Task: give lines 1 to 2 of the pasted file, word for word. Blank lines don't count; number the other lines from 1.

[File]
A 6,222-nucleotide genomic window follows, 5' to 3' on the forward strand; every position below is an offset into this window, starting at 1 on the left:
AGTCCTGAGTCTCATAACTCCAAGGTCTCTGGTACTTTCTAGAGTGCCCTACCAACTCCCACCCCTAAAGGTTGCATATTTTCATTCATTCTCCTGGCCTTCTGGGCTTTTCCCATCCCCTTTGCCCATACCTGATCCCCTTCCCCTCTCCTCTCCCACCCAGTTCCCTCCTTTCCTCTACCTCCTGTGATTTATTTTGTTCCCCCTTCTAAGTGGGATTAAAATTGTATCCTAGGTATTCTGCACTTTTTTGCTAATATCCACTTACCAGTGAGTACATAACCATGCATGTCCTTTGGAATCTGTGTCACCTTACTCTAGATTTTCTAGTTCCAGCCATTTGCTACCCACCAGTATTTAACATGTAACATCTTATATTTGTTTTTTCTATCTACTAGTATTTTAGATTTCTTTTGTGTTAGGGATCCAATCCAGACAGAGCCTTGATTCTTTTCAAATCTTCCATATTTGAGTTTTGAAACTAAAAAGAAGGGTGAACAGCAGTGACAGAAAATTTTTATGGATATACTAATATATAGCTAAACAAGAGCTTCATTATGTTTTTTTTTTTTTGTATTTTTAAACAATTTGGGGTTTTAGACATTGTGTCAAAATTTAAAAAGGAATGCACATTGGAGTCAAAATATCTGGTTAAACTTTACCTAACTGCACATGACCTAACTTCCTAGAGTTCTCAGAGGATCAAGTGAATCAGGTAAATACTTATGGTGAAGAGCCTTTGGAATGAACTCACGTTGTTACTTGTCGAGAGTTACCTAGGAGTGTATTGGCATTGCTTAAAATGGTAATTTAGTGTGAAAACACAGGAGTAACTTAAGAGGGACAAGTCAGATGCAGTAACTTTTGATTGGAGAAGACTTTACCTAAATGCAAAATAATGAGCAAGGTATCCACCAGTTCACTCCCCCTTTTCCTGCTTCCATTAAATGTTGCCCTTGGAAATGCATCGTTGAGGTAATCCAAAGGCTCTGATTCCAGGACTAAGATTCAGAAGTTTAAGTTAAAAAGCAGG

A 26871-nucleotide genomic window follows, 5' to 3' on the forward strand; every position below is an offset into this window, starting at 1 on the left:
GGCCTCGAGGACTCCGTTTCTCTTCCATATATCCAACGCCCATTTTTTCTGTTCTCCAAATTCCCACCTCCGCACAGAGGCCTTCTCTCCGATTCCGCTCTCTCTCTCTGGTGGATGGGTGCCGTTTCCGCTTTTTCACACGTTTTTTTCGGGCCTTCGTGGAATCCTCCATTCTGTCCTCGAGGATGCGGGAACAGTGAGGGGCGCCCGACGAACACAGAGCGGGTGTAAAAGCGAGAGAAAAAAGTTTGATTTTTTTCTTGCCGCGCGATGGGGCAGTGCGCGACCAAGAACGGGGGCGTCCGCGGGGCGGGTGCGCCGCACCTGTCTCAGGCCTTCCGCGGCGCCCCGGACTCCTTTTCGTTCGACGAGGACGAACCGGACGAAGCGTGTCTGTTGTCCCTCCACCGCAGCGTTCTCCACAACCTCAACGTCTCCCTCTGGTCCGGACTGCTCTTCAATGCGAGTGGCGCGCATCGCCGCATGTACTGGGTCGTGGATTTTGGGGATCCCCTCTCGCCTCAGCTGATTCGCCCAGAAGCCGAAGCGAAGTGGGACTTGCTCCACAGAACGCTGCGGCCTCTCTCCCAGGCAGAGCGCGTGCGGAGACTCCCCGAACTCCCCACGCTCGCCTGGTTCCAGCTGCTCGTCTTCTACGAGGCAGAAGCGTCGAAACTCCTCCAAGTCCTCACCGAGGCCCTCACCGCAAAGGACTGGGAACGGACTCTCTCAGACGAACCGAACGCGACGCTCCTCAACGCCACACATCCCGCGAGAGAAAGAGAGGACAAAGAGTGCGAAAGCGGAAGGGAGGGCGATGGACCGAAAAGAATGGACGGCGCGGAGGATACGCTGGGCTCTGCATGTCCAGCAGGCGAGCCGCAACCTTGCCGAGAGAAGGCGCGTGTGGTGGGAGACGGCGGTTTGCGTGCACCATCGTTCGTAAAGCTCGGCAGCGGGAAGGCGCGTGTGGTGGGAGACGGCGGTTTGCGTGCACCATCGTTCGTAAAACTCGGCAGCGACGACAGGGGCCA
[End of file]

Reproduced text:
A 6,222-nucleotide genomic window follows, 5' to 3' on the forward strand; every position below is an offset into this window, starting at 1 on the left:
AGTCCTGAGTCTCATAACTCCAAGGTCTCTGGTACTTTCTAGAGTGCCCTACCAACTCCCACCCCTAAAGGTTGCATATTTTCATTCATTCTCCTGGCCTTCTGGGCTTTTCCCATCCCCTTTGCCCATACCTGATCCCCTTCCCCTCTCCTCTCCCACCCAGTTCCCTCCTTTCCTCTACCTCCTGTGATTTATTTTGTTCCCCCTTCTAAGTGGGATTAAAATTGTATCCTAGGTATTCTGCACTTTTTTGCTAATATCCACTTACCAGTGAGTACATAACCATGCATGTCCTTTGGAATCTGTGTCACCTTACTCTAGATTTTCTAGTTCCAGCCATTTGCTACCCACCAGTATTTAACATGTAACATCTTATATTTGTTTTTTCTATCTACTAGTATTTTAGATTTCTTTTGTGTTAGGGATCCAATCCAGACAGAGCCTTGATTCTTTTCAAATCTTCCATATTTGAGTTTTGAAACTAAAAAGAAGGGTGAACAGCAGTGACAGAAAATTTTTATGGATATACTAATATATAGCTAAACAAGAGCTTCATTATGTTTTTTTTTTTTTGTATTTTTAAACAATTTGGGGTTTTAGACATTGTGTCAAAATTTAAAAAGGAATGCACATTGGAGTCAAAATATCTGGTTAAACTTTACCTAACTGCACATGACCTAACTTCCTAGAGTTCTCAGAGGATCAAGTGAATCAGGTAAATACTTATGGTGAAGAGCCTTTGGAATGAACTCACGTTGTTACTTGTCGAGAGTTACCTAGGAGTGTATTGGCATTGCTTAAAATGGTAATTTAGTGTGAAAACACAGGAGTAACTTAAGAGGGACAAGTCAGATGCAGTAACTTTTGATTGGAGAAGACTTTACCTAAATGCAAAATAATGAGCAAGGTATCCACCAGTTCACTCCCCCTTTTCCTGCTTCCATTAAATGTTGCCCTTGGAAATGCATCGTTGAGGTAATCCAAAGGCTCTGATTCCAGGACTAAGATTCAGAAGTTTAAGTTAAAAAGCAGG